EU/UK Competition Law Newsletter – January 2011

January 3, 2011

New rules on horizontal cooperation agreements in the EU

On Dec. 14, 2010, the European Commission (EC) published revised rules for the assessment of cooperation agreements between competitors. The texts include two “block exemptions” (safe harbor rules) covering certain specialization agreements, and research and development (R&D) agreements, as well as very important general guidelines. The latter provide a framework for the EU competition law analysis of the most common forms of horizontal cooperation agreements, including those concerning R&D, production, purchasing, commercialization, standardization, standard terms and information exchange.

The R&D block exemption has been, in the words of the EC, “considerably extended” so as “to [facilitate] innovation in Europe.” The two most noteworthy changes in the guidelines are a new chapter on the difficult issue of information exchange, and substantial changes to the chapter on standardization agreements. This set of rules is important to any company which has or proposes to enter into a cooperation agreement with a competitor, if that agreement may have an impact in the EU.

UK Companies Cannot Recover Competition Law Fines from Their Directors or Employees

On Dec. 21, 2010, the English Court of Appeal found that corporate competition law fines imposed under the UK Competition Act 1998 are “personal” to the fined entity. Accordingly, it cannot seek recovery of the fines or related costs from the directors or employees who engaged in the conduct which brought about the fine. The case arose out of Safeway’s (a British supermarket chain) settlement with the UK Office of Fair Trading (OFT) in December 2007, under which it agreed to pay a fine of GBP11 million for alleged price fixing concerning dairy products.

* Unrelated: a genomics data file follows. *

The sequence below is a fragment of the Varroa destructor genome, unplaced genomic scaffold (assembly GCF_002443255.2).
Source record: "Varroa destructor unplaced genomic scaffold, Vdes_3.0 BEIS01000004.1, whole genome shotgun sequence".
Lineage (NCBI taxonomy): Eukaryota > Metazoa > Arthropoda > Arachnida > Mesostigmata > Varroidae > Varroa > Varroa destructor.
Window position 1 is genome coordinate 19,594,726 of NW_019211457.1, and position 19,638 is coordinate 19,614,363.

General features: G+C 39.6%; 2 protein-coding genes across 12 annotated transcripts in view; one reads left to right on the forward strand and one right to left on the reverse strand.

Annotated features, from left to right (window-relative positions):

It subsequently brought an action in the UK for damages against certain former employees (including directors), which has now been stopped by this judgment. The judgment removes one area of potential competition law-related liability for UK directors/employees, although it remains the case that the OFT is increasingly seeking to ensure that UK directors focus on competition law compliance.

Do Not Obstruct the EC During a Raid

Several recent cases demonstrate an increased EC appetite to tackle procedural violations arising out of dawn raids. In the most recent development, on Dec. 20, 2010, the EC issued a formal statement of its case (statement of objections) against Czech companies Energetický a průmyslový holding and J&T Investment Advisors. The allegation is that during a dawn raid at the companies’ premises, they obstructed the EC through “the failure to block [access to] an e-mail account, the failure to open encrypted e-mails [so as to allow review by the EC] and the diversion of incoming e-mails.”

This very closely followed a Dec. 15, 2010, judgment of the European General Court which upheld a EUR38 million fine imposed by the EC on German energy conglomerate E.ON. The fine was for obstructing a raid by breaking a seal which had been affixed to an office door overnight so as to preserve documents identified by the EC as relevant to its investigation.

Dominance Investigations in EU; Now It’s Google’s Turn

On Nov. 30, 2010, the EC announced an investigation into allegations that Google has abused a dominant position in online search in the EU. The opening of the case follows complaints by search service providers about unfavourable treatment of their services in Google’s unpaid and sponsored search results, coupled with an alleged preferential placement of Google’s own services. Subsequently, the French competition authority announced on Dec. 14, 2010, that it had concluded that Google holds a dominant position in France on the advertising market linked to search engines (although it did not find any abuses).

These cases follow the EC’s opening in July 2010 of two investigations of IBM for suspected abuses of a dominant position (concerning tying and access to spare parts), and a 2009 settlement with Microsoft (which included a commitment regarding disclosure of interoperability information). It is clear that the EC and national competition authorities in the EU remain willing and able to investigate technology companies (wherever they are based), including in difficult areas such as access to intellectual property and interface information.

Additional EU/UK competition law news coverage can be found in our news section.

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